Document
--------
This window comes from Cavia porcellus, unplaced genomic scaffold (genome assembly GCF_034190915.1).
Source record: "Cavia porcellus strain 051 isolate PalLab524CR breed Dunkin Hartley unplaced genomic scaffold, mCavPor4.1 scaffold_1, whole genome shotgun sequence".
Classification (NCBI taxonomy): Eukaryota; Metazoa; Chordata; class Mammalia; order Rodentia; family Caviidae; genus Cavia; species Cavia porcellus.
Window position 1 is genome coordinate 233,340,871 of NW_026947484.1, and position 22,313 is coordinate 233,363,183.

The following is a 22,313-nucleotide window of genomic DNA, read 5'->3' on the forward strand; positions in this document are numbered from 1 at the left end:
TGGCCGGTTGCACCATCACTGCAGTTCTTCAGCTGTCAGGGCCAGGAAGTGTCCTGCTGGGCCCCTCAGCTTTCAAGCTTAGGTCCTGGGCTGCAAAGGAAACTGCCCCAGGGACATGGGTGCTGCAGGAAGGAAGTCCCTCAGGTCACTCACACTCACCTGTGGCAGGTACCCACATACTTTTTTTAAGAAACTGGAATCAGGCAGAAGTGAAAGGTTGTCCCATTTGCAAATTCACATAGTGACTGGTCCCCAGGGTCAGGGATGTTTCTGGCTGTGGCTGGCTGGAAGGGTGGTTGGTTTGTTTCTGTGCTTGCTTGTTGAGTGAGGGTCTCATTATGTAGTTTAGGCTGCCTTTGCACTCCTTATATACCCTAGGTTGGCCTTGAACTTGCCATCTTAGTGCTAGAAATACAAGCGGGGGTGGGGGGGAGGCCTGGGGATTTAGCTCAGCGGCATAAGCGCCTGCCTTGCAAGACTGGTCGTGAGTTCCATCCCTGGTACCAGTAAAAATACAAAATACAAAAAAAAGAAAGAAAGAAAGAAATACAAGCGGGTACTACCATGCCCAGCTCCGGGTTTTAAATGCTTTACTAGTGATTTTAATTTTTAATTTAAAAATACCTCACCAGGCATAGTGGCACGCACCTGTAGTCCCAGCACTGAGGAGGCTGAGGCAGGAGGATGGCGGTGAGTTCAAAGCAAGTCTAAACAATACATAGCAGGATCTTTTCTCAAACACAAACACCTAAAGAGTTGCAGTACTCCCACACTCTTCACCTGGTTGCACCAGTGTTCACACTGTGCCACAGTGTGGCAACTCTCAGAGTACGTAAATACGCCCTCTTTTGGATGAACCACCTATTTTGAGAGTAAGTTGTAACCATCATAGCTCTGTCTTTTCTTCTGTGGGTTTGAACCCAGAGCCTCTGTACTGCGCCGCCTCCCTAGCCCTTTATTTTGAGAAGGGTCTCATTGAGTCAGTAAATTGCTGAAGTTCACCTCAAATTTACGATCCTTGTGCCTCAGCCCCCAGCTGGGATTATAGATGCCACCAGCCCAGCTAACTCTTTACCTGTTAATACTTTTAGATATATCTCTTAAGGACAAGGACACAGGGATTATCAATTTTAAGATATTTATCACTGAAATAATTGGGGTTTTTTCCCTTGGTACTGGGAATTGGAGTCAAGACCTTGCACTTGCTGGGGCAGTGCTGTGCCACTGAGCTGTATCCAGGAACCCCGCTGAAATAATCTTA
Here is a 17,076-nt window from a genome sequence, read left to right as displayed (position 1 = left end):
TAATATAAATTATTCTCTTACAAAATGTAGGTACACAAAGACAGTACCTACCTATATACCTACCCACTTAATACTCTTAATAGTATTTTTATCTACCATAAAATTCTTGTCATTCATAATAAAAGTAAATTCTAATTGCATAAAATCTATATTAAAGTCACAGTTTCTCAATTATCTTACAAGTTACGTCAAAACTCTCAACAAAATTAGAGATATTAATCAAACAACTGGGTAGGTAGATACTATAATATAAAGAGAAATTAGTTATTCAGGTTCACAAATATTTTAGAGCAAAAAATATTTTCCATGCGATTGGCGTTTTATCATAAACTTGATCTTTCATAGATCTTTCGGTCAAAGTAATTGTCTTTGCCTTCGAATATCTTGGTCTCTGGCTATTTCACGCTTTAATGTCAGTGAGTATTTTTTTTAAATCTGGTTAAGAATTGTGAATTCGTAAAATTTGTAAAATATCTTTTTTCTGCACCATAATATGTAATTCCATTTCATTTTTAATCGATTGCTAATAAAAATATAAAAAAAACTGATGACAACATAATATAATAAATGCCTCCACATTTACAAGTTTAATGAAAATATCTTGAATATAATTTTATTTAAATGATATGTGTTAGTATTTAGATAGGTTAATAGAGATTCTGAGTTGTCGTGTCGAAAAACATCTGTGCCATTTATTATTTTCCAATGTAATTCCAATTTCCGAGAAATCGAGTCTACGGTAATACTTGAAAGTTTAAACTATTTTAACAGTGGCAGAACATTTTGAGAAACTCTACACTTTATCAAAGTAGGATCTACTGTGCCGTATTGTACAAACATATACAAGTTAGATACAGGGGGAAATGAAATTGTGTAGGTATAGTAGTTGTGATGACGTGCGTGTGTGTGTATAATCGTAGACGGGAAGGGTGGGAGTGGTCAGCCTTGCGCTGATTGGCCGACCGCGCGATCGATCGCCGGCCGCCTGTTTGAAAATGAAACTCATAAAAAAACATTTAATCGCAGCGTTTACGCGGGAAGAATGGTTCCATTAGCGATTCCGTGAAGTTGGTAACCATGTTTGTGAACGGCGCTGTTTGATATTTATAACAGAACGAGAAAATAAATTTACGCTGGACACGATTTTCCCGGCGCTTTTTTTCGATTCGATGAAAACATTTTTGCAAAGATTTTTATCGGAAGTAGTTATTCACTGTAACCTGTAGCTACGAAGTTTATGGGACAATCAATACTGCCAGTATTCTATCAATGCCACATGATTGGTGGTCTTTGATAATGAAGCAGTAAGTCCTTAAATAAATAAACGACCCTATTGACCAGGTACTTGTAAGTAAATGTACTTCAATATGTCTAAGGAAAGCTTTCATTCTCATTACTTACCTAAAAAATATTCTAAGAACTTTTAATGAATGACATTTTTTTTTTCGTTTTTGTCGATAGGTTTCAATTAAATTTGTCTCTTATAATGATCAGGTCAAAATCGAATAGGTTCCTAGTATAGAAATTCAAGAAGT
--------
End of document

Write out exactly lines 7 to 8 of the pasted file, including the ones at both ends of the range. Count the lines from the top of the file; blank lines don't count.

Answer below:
Here is a 17,076-nt window from a genome sequence, read left to right as displayed (position 1 = left end):
TAATATAAATTATTCTCTTACAAAATGTAGGTACACAAAGACAGTACCTACCTATATACCTACCCACTTAATACTCTTAATAGTATTTTTATCTACCATAAAATTCTTGTCATTCATAATAAAAGTAAATTCTAATTGCATAAAATCTATATTAAAGTCACAGTTTCTCAATTATCTTACAAGTTACGTCAAAACTCTCAACAAAATTAGAGATATTAATCAAACAACTGGGTAGGTAGATACTATAATATAAAGAGAAATTAGTTATTCAGGTTCACAAATATTTTAGAGCAAAAAATATTTTCCATGCGATTGGCGTTTTATCATAAACTTGATCTTTCATAGATCTTTCGGTCAAAGTAATTGTCTTTGCCTTCGAATATCTTGGTCTCTGGCTATTTCACGCTTTAATGTCAGTGAGTATTTTTTTTAAATCTGGTTAAGAATTGTGAATTCGTAAAATTTGTAAAATATCTTTTTTCTGCACCATAATATGTAATTCCATTTCATTTTTAATCGATTGCTAATAAAAATATAAAAAAAACTGATGACAACATAATATAATAAATGCCTCCACATTTACAAGTTTAATGAAAATATCTTGAATATAATTTTATTTAAATGATATGTGTTAGTATTTAGATAGGTTAATAGAGATTCTGAGTTGTCGTGTCGAAAAACATCTGTGCCATTTATTATTTTCCAATGTAATTCCAATTTCCGAGAAATCGAGTCTACGGTAATACTTGAAAGTTTAAACTATTTTAACAGTGGCAGAACATTTTGAGAAACTCTACACTTTATCAAAGTAGGATCTACTGTGCCGTATTGTACAAACATATACAAGTTAGATACAGGGGGAAATGAAATTGTGTAGGTATAGTAGTTGTGATGACGTGCGTGTGTGTGTATAATCGTAGACGGGAAGGGTGGGAGTGGTCAGCCTTGCGCTGATTGGCCGACCGCGCGATCGATCGCCGGCCGCCTGTTTGAAAATGAAACTCATAAAAAAACATTTAATCGCAGCGTTTACGCGGGAAGAATGGTTCCATTAGCGATTCCGTGAAGTTGGTAACCATGTTTGTGAACGGCGCTGTTTGATATTTATAACAGAACGAGAAAATAAATTTACGCTGGACACGATTTTCCCGGCGCTTTTTTTCGATTCGATGAAAACATTTTTGCAAAGATTTTTATCGGAAGTAGTTATTCACTGTAACCTGTAGCTACGAAGTTTATGGGACAATCAATACTGCCAGTATTCTATCAATGCCACATGATTGGTGGTCTTTGATAATGAAGCAGTAAGTCCTTAAATAAATAAACGACCCTATTGACCAGGTACTTGTAAGTAAATGTACTTCAATATGTCTAAGGAAAGCTTTCATTCTCATTACTTACCTAAAAAATATTCTAAGAACTTTTAATGAATGACATTTTTTTTTTCGTTTTTGTCGATAGGTTTCAATTAAATTTGTCTCTTATAATGATCAGGTCAAAATCGAATAGGTTCCTAGTATAGAAATTCAAGAAGT